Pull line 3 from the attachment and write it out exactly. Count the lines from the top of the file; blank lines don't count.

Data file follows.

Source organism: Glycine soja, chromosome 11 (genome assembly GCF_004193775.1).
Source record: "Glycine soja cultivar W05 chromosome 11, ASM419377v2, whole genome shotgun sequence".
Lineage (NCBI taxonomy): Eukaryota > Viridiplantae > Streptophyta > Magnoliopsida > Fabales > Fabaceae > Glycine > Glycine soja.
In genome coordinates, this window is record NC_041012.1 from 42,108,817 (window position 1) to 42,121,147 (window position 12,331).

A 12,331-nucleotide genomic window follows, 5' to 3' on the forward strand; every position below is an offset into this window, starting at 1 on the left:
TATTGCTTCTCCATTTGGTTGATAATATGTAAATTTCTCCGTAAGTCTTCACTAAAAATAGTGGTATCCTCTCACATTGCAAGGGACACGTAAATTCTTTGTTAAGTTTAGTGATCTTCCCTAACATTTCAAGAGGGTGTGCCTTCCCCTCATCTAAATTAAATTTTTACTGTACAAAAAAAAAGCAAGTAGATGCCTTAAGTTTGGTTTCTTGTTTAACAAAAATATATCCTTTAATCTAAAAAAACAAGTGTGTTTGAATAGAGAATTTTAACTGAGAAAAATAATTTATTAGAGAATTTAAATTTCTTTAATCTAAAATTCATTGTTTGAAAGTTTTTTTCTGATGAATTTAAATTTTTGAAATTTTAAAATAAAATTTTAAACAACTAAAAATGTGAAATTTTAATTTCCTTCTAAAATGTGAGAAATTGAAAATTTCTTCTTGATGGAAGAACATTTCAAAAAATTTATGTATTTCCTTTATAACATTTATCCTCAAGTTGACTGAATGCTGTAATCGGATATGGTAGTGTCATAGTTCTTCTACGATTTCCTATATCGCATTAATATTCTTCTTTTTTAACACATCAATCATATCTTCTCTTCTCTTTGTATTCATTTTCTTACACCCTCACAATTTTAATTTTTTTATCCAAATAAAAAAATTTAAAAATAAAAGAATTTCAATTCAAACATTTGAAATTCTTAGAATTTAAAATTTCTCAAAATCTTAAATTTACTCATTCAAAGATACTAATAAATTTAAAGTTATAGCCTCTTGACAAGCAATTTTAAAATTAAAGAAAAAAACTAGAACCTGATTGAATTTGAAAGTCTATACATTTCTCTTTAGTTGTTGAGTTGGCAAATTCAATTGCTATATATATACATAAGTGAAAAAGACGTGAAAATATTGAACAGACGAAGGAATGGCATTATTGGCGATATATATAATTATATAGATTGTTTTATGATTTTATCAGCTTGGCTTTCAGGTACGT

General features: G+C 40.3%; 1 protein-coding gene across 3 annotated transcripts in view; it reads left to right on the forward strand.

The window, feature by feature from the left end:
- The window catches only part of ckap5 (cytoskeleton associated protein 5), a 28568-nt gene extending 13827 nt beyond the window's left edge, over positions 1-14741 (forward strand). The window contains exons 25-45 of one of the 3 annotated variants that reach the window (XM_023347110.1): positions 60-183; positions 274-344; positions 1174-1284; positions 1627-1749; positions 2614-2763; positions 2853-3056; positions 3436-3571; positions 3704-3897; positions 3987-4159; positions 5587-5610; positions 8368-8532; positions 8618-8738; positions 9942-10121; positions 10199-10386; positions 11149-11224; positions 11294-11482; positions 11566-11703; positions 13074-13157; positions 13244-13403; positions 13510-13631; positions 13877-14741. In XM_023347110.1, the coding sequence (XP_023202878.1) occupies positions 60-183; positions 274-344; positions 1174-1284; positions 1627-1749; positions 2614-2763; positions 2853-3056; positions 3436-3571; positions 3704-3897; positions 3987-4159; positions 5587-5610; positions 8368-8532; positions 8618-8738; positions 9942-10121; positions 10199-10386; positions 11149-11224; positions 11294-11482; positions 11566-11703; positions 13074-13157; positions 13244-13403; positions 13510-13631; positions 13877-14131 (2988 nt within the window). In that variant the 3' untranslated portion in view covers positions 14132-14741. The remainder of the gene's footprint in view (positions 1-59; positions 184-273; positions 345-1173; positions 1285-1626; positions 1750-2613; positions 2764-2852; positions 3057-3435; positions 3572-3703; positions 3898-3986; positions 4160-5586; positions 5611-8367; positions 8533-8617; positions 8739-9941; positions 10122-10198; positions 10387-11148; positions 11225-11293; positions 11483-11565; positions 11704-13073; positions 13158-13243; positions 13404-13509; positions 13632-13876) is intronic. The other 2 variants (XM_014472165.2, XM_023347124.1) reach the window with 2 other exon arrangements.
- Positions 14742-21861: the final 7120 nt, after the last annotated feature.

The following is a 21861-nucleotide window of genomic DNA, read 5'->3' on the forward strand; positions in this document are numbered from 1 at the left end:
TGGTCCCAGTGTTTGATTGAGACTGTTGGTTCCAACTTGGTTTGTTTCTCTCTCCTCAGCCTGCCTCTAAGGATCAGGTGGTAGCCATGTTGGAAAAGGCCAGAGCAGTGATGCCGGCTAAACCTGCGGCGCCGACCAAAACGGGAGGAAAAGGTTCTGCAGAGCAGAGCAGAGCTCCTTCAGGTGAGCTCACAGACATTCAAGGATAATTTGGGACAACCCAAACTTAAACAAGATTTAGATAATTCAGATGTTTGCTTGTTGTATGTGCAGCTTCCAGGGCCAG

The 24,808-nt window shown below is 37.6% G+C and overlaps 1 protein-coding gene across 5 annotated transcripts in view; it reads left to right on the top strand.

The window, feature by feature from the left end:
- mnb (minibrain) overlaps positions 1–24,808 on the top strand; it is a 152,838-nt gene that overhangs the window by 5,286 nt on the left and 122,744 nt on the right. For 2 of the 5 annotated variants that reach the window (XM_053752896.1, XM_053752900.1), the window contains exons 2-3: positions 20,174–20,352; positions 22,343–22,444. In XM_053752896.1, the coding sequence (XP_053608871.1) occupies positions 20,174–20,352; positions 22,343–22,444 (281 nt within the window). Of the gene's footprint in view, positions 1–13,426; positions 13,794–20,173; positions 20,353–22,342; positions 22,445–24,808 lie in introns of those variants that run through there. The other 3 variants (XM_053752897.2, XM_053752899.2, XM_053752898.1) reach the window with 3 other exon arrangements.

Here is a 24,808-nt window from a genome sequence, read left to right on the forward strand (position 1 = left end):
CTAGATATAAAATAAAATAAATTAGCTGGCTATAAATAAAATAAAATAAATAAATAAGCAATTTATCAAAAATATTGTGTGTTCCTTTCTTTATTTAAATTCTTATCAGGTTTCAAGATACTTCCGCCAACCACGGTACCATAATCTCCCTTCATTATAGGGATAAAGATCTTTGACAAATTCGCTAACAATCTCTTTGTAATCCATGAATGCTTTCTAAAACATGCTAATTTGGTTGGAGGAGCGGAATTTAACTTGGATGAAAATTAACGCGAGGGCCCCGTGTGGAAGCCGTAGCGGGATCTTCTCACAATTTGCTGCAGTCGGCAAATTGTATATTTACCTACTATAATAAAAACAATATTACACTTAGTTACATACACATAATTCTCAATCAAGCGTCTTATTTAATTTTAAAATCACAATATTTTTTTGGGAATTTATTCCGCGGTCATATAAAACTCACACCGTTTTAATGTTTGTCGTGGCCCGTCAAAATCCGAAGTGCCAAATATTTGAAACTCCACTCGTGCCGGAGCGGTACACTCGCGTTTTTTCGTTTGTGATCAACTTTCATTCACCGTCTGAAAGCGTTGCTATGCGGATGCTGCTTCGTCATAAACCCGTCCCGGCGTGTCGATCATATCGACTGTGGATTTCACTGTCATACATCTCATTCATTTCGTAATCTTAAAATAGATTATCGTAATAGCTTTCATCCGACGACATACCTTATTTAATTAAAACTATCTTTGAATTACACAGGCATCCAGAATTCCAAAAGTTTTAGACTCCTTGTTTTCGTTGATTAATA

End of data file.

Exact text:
Lineage (NCBI taxonomy): Eukaryota > Viridiplantae > Streptophyta > Magnoliopsida > Fabales > Fabaceae > Glycine > Glycine soja.